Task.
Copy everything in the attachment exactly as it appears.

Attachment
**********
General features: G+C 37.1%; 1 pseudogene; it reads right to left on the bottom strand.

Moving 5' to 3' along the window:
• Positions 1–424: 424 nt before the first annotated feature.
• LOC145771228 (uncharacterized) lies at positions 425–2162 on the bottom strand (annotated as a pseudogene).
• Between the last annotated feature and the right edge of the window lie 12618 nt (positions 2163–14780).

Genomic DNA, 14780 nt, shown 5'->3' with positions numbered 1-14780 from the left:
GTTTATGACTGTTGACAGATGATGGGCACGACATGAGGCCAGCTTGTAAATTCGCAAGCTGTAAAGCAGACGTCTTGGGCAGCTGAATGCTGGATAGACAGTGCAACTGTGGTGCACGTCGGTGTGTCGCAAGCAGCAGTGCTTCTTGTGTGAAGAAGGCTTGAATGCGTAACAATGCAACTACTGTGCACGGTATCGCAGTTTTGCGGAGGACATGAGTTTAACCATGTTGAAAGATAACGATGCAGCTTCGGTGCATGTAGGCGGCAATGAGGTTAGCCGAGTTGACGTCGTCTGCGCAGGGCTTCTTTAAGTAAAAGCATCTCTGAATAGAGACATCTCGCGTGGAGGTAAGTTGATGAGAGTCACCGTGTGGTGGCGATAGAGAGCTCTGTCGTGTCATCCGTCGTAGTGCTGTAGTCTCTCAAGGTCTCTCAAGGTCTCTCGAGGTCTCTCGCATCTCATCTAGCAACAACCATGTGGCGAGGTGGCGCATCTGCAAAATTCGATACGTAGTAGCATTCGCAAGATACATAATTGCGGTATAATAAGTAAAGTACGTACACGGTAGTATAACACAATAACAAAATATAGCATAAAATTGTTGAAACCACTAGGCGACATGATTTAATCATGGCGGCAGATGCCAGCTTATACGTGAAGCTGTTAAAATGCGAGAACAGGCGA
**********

General features: G+C 37.1%; 1 pseudogene; it reads right to left on the bottom strand.

Moving 5' to 3' along the window:
• Positions 1–424: 424 nt before the first annotated feature.
• LOC145771228 (uncharacterized) lies at positions 425–2162 on the bottom strand (annotated as a pseudogene).
• Between the last annotated feature and the right edge of the window lie 12618 nt (positions 2163–14780).

Genomic DNA, 14780 nt, shown 5'->3' with positions numbered 1-14780 from the left:
GTTTATGACTGTTGACAGATGATGGGCACGACATGAGGCCAGCTTGTAAATTCGCAAGCTGTAAAGCAGACGTCTTGGGCAGCTGAATGCTGGATAGACAGTGCAACTGTGGTGCACGTCGGTGTGTCGCAAGCAGCAGTGCTTCTTGTGTGAAGAAGGCTTGAATGCGTAACAATGCAACTACTGTGCACGGTATCGCAGTTTTGCGGAGGACATGAGTTTAACCATGTTGAAAGATAACGATGCAGCTTCGGTGCATGTAGGCGGCAATGAGGTTAGCCGAGTTGACGTCGTCTGCGCAGGGCTTCTTTAAGTAAAAGCATCTCTGAATAGAGACATCTCGCGTGGAGGTAAGTTGATGAGAGTCACCGTGTGGTGGCGATAGAGAGCTCTGTCGTGTCATCCGTCGTAGTGCTGTAGTCTCTCAAGGTCTCTCAAGGTCTCTCGAGGTCTCTCGCATCTCATCTAGCAACAACCATGTGGCGAGGTGGCGCATCTGCAAAATTCGATACGTAGTAGCATTCGCAAGATACATAATTGCGGTATAATAAGTAAAGTACGTACACGGTAGTATAACACAATAACAAAATATAGCATAAAATTGTTGAAACCACTAGGCGACATGATTTAATCATGGCGGCAGATGCCAGCTTATACGTGAAGCTGTTAAAATGCGAGAACAGGCGA